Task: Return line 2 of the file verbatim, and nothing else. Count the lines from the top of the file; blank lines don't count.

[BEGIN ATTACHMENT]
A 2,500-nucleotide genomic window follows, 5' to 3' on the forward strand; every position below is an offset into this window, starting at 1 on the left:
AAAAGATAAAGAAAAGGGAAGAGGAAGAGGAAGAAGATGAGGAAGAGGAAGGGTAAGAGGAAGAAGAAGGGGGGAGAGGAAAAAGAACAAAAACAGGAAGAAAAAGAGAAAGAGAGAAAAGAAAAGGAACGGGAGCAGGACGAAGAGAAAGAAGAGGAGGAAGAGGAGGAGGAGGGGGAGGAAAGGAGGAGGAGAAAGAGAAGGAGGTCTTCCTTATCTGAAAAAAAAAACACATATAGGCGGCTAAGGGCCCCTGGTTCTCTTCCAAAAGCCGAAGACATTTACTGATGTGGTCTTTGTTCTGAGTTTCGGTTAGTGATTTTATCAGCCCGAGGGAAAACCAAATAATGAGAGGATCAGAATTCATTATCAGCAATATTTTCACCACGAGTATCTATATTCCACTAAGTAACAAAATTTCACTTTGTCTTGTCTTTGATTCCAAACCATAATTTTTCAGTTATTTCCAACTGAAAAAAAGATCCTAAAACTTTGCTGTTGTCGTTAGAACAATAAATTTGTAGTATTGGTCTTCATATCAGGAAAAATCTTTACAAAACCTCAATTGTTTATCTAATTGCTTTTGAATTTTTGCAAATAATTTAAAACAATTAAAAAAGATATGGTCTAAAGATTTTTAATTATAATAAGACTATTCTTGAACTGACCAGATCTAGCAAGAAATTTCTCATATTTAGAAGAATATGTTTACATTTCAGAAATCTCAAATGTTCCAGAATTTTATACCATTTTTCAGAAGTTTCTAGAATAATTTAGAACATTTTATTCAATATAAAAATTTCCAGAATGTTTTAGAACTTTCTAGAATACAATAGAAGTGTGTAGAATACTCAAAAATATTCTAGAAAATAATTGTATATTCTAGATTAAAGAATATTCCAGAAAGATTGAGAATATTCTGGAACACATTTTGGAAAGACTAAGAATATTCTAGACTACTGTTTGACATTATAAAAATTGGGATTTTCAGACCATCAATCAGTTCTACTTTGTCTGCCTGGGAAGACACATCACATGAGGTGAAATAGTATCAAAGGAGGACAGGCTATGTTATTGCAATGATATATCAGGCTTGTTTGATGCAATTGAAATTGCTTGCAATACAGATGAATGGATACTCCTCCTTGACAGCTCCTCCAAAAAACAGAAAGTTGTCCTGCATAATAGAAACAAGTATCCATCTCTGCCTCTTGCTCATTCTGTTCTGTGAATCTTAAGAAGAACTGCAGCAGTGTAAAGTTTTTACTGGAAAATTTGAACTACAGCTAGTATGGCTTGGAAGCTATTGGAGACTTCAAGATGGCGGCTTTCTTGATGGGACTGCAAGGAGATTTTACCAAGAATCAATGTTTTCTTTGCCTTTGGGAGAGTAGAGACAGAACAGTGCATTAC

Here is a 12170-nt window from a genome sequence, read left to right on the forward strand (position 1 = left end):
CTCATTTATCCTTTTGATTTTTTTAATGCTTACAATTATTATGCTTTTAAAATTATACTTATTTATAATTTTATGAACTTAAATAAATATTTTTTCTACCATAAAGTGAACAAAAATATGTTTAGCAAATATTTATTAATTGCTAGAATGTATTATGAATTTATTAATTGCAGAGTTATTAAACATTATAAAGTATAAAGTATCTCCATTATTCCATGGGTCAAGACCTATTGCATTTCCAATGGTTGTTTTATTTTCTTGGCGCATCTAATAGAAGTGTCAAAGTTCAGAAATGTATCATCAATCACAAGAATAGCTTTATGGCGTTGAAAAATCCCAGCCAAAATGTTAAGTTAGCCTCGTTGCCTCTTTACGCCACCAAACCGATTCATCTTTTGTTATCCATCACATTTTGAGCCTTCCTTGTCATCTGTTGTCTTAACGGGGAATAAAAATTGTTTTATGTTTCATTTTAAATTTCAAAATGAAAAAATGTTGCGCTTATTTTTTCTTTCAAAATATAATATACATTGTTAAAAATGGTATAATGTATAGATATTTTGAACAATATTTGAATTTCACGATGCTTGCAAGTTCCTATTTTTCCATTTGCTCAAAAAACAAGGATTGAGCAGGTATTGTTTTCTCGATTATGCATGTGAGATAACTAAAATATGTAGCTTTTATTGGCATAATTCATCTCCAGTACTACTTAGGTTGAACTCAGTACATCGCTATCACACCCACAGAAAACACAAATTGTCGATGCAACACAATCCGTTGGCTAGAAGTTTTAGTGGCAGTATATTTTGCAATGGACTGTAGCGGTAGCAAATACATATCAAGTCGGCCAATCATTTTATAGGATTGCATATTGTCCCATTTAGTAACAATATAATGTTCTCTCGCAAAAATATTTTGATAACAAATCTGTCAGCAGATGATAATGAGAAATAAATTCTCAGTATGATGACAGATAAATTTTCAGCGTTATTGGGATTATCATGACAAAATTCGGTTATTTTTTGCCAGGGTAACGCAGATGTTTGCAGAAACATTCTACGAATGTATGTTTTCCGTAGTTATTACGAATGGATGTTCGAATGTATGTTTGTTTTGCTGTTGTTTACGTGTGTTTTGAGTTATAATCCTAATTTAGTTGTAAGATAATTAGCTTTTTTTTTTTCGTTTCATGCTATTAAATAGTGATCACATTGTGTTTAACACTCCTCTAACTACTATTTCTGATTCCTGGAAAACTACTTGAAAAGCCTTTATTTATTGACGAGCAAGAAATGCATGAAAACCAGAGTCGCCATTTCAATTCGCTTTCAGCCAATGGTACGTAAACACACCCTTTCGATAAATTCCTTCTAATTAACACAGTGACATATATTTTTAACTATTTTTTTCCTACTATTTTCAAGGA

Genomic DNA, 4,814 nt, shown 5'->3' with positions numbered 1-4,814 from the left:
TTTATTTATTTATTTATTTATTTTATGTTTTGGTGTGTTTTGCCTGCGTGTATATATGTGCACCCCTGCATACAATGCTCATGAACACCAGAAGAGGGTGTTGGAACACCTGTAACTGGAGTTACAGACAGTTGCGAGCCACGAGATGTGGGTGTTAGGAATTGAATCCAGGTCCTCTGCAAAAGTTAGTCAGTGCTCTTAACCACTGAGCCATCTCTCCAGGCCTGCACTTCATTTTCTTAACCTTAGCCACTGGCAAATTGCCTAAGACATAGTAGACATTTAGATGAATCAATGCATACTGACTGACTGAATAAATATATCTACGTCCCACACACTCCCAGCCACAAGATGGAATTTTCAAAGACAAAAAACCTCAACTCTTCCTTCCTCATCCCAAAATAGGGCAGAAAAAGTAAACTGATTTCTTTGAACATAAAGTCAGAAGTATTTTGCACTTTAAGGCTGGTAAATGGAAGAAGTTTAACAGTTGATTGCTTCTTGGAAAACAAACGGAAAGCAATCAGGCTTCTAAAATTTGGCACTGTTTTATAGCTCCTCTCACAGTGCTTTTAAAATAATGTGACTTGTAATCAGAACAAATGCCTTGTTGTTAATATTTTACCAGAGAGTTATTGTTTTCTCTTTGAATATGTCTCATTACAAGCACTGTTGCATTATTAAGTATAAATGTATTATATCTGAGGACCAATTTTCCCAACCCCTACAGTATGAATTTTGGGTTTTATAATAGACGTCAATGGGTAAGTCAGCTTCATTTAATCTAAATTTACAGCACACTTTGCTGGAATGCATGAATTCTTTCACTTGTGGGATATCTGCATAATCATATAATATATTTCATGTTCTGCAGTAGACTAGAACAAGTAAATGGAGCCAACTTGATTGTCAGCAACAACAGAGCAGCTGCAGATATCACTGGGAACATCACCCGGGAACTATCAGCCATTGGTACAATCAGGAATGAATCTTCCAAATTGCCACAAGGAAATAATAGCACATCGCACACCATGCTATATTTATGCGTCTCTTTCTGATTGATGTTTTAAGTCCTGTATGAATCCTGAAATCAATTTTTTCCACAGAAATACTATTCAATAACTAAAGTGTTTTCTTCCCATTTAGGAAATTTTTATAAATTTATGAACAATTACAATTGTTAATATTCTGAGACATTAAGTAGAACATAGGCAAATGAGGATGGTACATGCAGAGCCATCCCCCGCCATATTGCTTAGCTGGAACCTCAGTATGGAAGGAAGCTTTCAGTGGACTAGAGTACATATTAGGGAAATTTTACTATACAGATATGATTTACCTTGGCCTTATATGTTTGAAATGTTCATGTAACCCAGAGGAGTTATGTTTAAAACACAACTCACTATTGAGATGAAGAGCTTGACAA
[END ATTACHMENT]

AAAAGATAAAGAAAAGGGAAGAGGAAGAGGAAGAAGATGAGGAAGAGGAAGGGTAAGAGGAAGAAGAAGGGGGGAGAGGAAAAAGAACAAAAACAGGAAGAAAAAGAGAAAGAGAGAAAAGAAAAGGAACGGGAGCAGGACGAAGAGAAAGAAGAGGAGGAAGAGGAGGAGGAGGGGGAGGAAAGGAGGAGGAGAAAGAGAAGGAGGTCTTCCTTATCTGAAAAAAAAAACACATATAGGCGGCTAAGGGCCCCTGGTTCTCTTCCAAAAGCCGAAGACATTTACTGATGTGGTCTTTGTTCTGAGTTTCGGTTAGTGATTTTATCAGCCCGAGGGAAAACCAAATAATGAGAGGATCAGAATTCATTATCAGCAATATTTTCACCACGAGTATCTATATTCCACTAAGTAACAAAATTTCACTTTGTCTTGTCTTTGATTCCAAACCATAATTTTTCAGTTATTTCCAACTGAAAAAAAGATCCTAAAACTTTGCTGTTGTCGTTAGAACAATAAATTTGTAGTATTGGTCTTCATATCAGGAAAAATCTTTACAAAACCTCAATTGTTTATCTAATTGCTTTTGAATTTTTGCAAATAATTTAAAACAATTAAAAAAGATATGGTCTAAAGATTTTTAATTATAATAAGACTATTCTTGAACTGACCAGATCTAGCAAGAAATTTCTCATATTTAGAAGAATATGTTTACATTTCAGAAATCTCAAATGTTCCAGAATTTTATACCATTTTTCAGAAGTTTCTAGAATAATTTAGAACATTTTATTCAATATAAAAATTTCCAGAATGTTTTAGAACTTTCTAGAATACAATAGAAGTGTGTAGAATACTCAAAAATATTCTAGAAAATAATTGTATATTCTAGATTAAAGAATATTCCAGAAAGATTGAGAATATTCTGGAACACATTTTGGAAAGACTAAGAATATTCTAGACTACTGTTTGACATTATAAAAATTGGGATTTTCAGACCATCAATCAGTTCTACTTTGTCTGCCTGGGAAGACACATCACATGAGGTGAAATAGTATCAAAGGAGGACAGGCTATGTTATTGCAATGATATATCAGGCTTGTTTGATGCAATTGAAATTGCTTGCAATACAGATGAATGGATACTCCTCCTTGACAGCTCCTCCAAAAAACAGAAAGTTGTCCTGCATAATAGAAACAAGTATCCATCTCTGCCTCTTGCTCATTCTGTTCTGTGAATCTTAAGAAGAACTGCAGCAGTGTAAAGTTTTTACTGGAAAATTTGAACTACAGCTAGTATGGCTTGGAAGCTATTGGAGACTTCAAGATGGCGGCTTTCTTGATGGGACTGCAAGGAGATTTTACCAAGAATCAATGTTTTCTTTGCCTTTGGGAGAGTAGAGACAGAACAGTGCATTAC